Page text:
1. I've been there and watched this happen. Just substitute softball. Its a hard moment to watch and if I recall correctly its even harder for them.

    Dare I say, this too shall pass?? I can say, "When one door closes another opens". For mine it opened the door to a tryout/making/playing for a Gold Glove Olympic Development team that she never would have left her team-mates/friends for prior.

    Give her my best and let her know what I'm sure you already have...life does go on.

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  2. Dear Linnnn,
    I don't know as much about sports, but I do know that achievers get wrapped up in what they're trying to achieve. We all do it, and miss a nuance or make an unfortunate grab.

    The others as they lean toward other goals, are growing a dispassion toward the team. This always hurts.

    The weird thing in this world is that the person who still cares is deemed 'over-invested' or told to 'chill' or whatever. That happens everywhere too. 'Genius is intensity' (Balzac) but it's not comfortable to those who are phoning it in.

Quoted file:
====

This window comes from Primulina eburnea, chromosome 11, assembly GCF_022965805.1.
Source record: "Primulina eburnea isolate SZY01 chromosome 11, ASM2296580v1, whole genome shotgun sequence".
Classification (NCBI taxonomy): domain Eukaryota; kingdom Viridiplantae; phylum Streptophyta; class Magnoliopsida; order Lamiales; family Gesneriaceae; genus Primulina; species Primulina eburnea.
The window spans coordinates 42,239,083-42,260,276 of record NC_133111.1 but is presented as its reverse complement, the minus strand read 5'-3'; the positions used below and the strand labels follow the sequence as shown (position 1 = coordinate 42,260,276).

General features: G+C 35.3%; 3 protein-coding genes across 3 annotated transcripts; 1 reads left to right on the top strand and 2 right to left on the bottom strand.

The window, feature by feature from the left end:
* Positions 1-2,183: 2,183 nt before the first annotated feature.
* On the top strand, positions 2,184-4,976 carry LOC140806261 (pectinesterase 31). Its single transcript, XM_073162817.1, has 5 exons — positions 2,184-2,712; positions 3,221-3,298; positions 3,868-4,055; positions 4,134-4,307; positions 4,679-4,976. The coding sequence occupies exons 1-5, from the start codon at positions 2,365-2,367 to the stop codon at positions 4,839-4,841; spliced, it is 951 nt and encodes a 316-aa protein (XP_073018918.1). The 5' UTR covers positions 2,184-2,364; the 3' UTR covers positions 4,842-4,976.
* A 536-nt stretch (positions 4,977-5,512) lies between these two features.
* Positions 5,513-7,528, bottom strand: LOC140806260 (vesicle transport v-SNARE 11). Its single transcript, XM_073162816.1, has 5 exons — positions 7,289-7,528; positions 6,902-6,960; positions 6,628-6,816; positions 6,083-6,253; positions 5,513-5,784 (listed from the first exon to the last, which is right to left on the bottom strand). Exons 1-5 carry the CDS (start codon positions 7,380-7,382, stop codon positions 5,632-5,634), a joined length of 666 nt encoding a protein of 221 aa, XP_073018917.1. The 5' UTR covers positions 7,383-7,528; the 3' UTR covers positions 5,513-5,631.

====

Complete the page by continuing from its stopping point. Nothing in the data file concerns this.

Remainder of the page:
The grab ends up as a sign of caring, however mistaken. It's a plus that in sports that you learn about these things withing a rule-based place.

    I think the sympathy you have for the growing up/making it matter sounds very appropriate. The penalty was already called. The sympathy and perspective you showed means you become a valuable sounding board and resource for perspective.

    I had to think this over, to get my thoughts in line. This post is more complex than it seems on the surface. Otherwise, I would have commented earlier. But now I can say,

    Thanks for a very thoughtful post. I have learned something valuable.

    Sincerely,
    Ann T.

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  3. Sad, chin up for her. Another opportunity really will come along.

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  4. That was quite a sad story when players just don't share the same vision. There are a few girls out there who love soccer but the fact it, some of them might actually outgrow this love for soccer and turn their love to other things.